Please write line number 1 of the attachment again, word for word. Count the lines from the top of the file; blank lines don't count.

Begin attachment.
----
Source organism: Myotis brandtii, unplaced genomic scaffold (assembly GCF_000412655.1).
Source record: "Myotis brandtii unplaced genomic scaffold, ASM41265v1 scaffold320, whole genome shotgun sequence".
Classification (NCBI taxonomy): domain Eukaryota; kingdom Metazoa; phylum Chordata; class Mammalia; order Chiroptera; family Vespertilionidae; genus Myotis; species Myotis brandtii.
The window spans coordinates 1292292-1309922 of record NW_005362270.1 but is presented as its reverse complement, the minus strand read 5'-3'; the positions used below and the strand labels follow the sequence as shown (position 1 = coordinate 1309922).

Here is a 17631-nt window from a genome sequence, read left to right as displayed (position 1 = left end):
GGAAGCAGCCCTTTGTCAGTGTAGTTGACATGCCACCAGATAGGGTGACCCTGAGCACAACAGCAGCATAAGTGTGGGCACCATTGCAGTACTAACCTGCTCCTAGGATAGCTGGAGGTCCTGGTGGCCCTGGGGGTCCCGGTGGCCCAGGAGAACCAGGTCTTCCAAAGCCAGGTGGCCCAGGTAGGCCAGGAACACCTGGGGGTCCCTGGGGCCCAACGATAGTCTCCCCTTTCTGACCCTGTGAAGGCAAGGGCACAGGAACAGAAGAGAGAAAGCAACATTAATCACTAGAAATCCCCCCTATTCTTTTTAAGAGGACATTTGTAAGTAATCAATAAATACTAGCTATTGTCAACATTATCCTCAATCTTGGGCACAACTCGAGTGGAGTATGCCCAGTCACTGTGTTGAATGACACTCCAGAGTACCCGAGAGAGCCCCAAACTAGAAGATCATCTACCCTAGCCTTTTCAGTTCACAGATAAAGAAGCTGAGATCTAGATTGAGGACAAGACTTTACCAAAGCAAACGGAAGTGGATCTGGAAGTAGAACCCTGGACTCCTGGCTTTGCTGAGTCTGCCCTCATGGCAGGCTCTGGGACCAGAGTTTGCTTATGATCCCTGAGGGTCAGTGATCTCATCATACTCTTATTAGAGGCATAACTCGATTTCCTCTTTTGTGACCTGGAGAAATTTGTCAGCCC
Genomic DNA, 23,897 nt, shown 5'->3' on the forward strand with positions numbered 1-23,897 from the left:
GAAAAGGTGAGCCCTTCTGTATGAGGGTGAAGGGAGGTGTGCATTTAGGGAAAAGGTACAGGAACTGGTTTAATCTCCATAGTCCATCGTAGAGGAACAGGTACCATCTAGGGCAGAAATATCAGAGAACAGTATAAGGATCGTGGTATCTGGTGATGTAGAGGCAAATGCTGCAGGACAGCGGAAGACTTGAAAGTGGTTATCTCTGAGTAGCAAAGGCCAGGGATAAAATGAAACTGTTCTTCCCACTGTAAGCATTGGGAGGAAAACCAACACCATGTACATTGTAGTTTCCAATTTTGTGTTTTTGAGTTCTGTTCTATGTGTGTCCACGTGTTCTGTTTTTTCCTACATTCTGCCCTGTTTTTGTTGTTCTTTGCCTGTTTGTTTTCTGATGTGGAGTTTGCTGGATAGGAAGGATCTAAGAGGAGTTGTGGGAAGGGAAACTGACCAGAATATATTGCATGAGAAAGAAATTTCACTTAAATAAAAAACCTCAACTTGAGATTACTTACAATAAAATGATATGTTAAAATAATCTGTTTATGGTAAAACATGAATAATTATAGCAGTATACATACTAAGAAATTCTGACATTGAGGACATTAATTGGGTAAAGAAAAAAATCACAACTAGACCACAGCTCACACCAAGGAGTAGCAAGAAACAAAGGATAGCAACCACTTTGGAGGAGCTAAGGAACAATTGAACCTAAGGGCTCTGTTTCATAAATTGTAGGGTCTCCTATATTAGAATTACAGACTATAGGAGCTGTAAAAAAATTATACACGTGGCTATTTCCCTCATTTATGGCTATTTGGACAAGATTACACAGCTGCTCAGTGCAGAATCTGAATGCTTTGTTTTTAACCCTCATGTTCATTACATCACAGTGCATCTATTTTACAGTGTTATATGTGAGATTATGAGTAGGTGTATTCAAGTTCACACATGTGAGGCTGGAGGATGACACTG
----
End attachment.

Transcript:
Source organism: Myotis brandtii, unplaced genomic scaffold (assembly GCF_000412655.1).